Then, Caralla took three months to meet with every player on UB’s roster to learn about each individual.
What’s the biggest obstacle you have overcome?
What is the worst coach you have ever had, and why?
What is driving you?
What is your home situation?
Who is your favorite athlete?
Caralla got to know each player to understand what motivated each of them.
“He wanted to know my background, and all the things I went through,” Johnson said. “Things, football-wise, and he works with everybody on that, but I think I was the first guy who coach I (Rob Ianello) introduced him to, and he told me everything I needed to work on. And he got to know me.”
Then, Caralla wanted his players to be hungry, starving for success. Caralla divvied up the players into three categories: satisifed, hungry and starving. Hungry was the baseline. And none of the players wanted to be satisfied or hungry. They worked to be categorized as “starving” – starving to be better.
“The more they started learning what it takes for it to really work here, effort-wise, they started coming in every Saturday when they didn’t have to,” said Caralla, who earned his master’s degree in kinesiology from Mississippi State in 2010. “They started coming in after every lift, when they didn’t have to. They started running more routes on their own. They started watching more film. That’s what I wanted here.
“This is the first stop I’ve had where it’s been a 100 percent buy-in. I’ve never seen it like this, ever. There’s no resistance. Kids are asking questions, ‘How can I get better?’ Everything that you want as a coach, you have it in place. That’s a credit to what UB’s coaches already did here, before I got here.”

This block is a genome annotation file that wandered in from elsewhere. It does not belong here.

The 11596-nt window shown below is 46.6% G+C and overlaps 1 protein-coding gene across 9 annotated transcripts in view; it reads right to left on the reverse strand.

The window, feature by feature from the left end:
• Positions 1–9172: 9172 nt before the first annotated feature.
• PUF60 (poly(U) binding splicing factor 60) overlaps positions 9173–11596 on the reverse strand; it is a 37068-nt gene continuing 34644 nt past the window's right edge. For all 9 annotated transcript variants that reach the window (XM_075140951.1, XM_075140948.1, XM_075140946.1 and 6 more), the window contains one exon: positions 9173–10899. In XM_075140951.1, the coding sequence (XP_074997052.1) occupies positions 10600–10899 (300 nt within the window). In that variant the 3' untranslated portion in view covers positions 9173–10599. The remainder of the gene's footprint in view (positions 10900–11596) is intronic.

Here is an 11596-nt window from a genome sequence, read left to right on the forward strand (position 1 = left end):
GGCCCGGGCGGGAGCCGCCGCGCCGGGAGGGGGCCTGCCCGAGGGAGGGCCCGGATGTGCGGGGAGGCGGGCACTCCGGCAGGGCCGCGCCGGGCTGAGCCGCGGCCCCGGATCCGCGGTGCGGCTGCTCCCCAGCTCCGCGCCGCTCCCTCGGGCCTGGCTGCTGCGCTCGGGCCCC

'We get to lift tomorrow!'
On the sidelines of each UB football game, Caralla runs up and down the field, celebrating touchdowns and tackles.
He brings the same energy to the practice field. At the end of each practice, he gets in front of the Bulls’ huddle and whips them into a frenzy, jumping and screaming, urging each player to get excited. After each win, Caralla leads the Bulls in a raucous celebration, then ends it by getting them excited about a daily lifting session.
“We get to lift tomorrow!” Caralla shouts at the top of his lungs.
— UB Football (@UBFootball) November 23, 2018
“The energy he brings every single day, everybody can see it on TV, when guys make big plays and how high he jumps on the sideline, it isn’t for show,” Johnson said. “He does that every day, everywhere.”
Caralla’s impact is evident for the Bulls statistically; this year’s team is the first to win 10 games in program history.